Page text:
KINLEY Reclaims Her Story After A Sexual Assault in "Microphone" Video
The Hey Rosetta! alum's song is powerful and places responsibility in the hands of her abuser.
Image via YouTube
Warning: this article contains information about sexual violence that may be triggering to some readers.
It took Kinley Dowling her whole life to write the seven songs that would appear on her debut record, Letters Never Sent. For Dowling, whose artist name is simply KINLEY on her debut, Letters Never Sent serves as part of her recovery from a rape she endured as a teenager after her prom in 2001. The Hey Rosetta! member's solo album features songs written as actual letters and this track is to and about her abuser. In the years following the attack, Dowling feared ever running into him in her small Prince Edward Island community or, after she began performing and touring with Hey Rosetta!, potentially on the road. "What I always imagined is that with Hey Rosetta!… is what would I ever do if I saw him in the crowd. I would want to punch him…'You don't have that right anymore. I have the power again.' And I [thought], 'I probably shouldn't do that.' Then I was like, I am going to write down how I feel and write a song and it'll blow up and he'll have to hear it all the time," Dowling tells me over the phone.
Dowling isn't touring Letters Never Sent. She's still negotiating with herself why that might be—she says it is possibly due to her performance anxieties or that the record is still far too raw and personal to sing in front of an audience. For example, with the track "Microphone," Dowling wrote of her experience during and after the assault, telling her abuser how the experience made her feel. She says that she even emailed a copy of the track to him after it was finished and, this comes as no surprise but is nonetheless still disheartening, he never wrote her back. But she does music videos to accompany the songs on the record. "I liked the music and I wanted it to get out there. I grew up watching MuchMusic in the 90s. I thought, 'Okay this is a way for me to bring music to people's homes without having to get up in front of them live,'" she says.
With sexual assault cases, it usually falls to the survivors to explain why what happened to them will forever be wrong and invasive. These instances aren't handled well, culturally or judicially, and so survivors have to find belief and support in their own communities. "Microphone" is a quietly powerful song, placing responsibility in the hands of abusers, while also looking toward an optimistic future of that attack not being a defining moment or trait. Noisey is premiering both the video and Dowling's account of the assault, directed by fellow PEI-er Jenna MacMillan.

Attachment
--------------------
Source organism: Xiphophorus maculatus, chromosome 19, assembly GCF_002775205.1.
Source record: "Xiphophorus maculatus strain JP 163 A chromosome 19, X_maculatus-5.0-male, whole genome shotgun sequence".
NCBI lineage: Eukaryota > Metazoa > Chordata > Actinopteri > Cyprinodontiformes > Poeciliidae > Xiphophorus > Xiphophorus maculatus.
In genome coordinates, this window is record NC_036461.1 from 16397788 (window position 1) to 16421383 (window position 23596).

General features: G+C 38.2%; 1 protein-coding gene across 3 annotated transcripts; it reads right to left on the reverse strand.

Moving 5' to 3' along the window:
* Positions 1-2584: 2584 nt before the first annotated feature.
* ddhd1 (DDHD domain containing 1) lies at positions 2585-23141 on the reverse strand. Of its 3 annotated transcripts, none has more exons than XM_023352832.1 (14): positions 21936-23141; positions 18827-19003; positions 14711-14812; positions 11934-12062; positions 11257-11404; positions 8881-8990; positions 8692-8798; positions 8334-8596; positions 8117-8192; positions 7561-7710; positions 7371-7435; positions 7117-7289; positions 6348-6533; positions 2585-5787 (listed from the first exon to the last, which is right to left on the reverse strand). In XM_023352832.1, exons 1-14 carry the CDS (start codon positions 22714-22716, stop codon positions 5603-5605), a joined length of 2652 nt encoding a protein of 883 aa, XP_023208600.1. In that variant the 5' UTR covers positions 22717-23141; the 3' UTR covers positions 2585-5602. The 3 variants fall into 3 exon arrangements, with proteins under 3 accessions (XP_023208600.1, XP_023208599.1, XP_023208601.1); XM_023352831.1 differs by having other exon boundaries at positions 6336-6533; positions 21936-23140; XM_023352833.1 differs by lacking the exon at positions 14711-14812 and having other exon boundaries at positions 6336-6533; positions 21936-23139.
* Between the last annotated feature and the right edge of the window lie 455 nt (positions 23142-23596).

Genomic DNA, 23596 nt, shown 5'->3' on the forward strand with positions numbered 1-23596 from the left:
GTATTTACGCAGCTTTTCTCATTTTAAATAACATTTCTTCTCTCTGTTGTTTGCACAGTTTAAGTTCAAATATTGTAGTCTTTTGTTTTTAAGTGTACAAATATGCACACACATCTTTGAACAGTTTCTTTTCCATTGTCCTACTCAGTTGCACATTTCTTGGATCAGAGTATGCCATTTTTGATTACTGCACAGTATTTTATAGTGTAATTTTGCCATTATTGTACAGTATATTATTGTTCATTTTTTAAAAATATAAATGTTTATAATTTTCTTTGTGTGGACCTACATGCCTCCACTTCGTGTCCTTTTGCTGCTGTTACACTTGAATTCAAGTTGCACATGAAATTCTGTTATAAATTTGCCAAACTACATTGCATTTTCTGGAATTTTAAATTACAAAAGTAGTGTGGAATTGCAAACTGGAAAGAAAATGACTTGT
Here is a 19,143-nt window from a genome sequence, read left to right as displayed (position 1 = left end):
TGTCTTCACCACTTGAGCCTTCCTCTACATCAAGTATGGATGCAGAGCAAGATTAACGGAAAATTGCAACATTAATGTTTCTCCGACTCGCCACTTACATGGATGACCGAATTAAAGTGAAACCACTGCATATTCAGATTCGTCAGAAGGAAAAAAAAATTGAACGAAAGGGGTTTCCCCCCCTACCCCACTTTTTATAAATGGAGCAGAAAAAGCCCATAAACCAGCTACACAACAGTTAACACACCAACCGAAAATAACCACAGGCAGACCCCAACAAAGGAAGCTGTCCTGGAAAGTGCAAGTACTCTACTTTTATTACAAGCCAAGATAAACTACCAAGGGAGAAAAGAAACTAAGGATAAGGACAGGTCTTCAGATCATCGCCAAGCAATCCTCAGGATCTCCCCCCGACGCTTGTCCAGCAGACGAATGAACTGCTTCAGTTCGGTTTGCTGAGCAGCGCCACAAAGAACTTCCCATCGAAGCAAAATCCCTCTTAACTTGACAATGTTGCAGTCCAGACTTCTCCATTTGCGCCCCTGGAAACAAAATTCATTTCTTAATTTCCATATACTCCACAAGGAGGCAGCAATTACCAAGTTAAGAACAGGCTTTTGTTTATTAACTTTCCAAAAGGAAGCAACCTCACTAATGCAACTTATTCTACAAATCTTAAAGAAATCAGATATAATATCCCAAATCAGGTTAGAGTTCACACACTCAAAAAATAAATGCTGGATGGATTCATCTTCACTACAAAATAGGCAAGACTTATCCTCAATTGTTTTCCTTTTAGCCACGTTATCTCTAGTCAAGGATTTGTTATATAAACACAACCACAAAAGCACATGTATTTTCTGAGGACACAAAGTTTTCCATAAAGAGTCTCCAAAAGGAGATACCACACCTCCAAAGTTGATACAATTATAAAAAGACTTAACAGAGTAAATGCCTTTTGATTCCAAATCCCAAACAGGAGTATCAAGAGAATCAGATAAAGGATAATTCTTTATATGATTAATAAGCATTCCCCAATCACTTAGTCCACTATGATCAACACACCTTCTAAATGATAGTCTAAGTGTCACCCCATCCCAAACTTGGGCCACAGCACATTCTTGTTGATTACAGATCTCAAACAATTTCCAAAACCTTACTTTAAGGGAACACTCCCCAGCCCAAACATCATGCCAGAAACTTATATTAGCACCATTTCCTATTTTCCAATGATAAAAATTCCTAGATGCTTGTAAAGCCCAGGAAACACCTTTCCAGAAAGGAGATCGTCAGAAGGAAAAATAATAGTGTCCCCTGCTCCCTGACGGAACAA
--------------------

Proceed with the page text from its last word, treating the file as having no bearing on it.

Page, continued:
"When I first heard the song I was overwhelmed and really troubled that Kinley had kept this inside her for 15 years and I thought about how that would have followed her every move," MacMillan tells me. "It was deeply traumatic for me but I also really loved the song. For some reason I couldn't shake it." The testimonial precedes the music video for "Microphone" with Dowling explaining her assault for the first time in full on camera. The testimonial is striking, of course, and hard but necessary to watch. Dowling is visibly shaken near the end, still grasping at the enormity of the invasive, abusive behaviour she endured almost two decades ago. A year after the testimonial was shot, the two women began collaborating on the music video for "Microphone," which opens with Dowling alone in a muddy field in a prom dress.
The video does depict other survivors in their locations of the assault with there even being a nod, according to MacMillan, to very public sexual assault cases, such as the Brock Turner case where the survivor was found by a garbage dumpster. "All I could think about as a creator was how these survivors would go in these spaces and how they would pass by dumpsters, see bicycles and taxis, and, for me, it was all about reclaiming that space," MacMillan says. "Towards the end they have reclaimed it, and not only individually, but together in solidarity with other survivors at the concert." Dowling stresses, a little bewildered but nonetheless happy, that so many of her fans and survivors were struck by this song. "They were like, 'this is our song. thank you for writing it for me too.' I was like, 'oh I didn't even think about that' and I was happy...well, devastated that so many people connect with it. I am happy we have this kind of happy anthem," she says.
Sarah MacDonald is an assistant editor at Noisey Canada. Follow her on Twitter.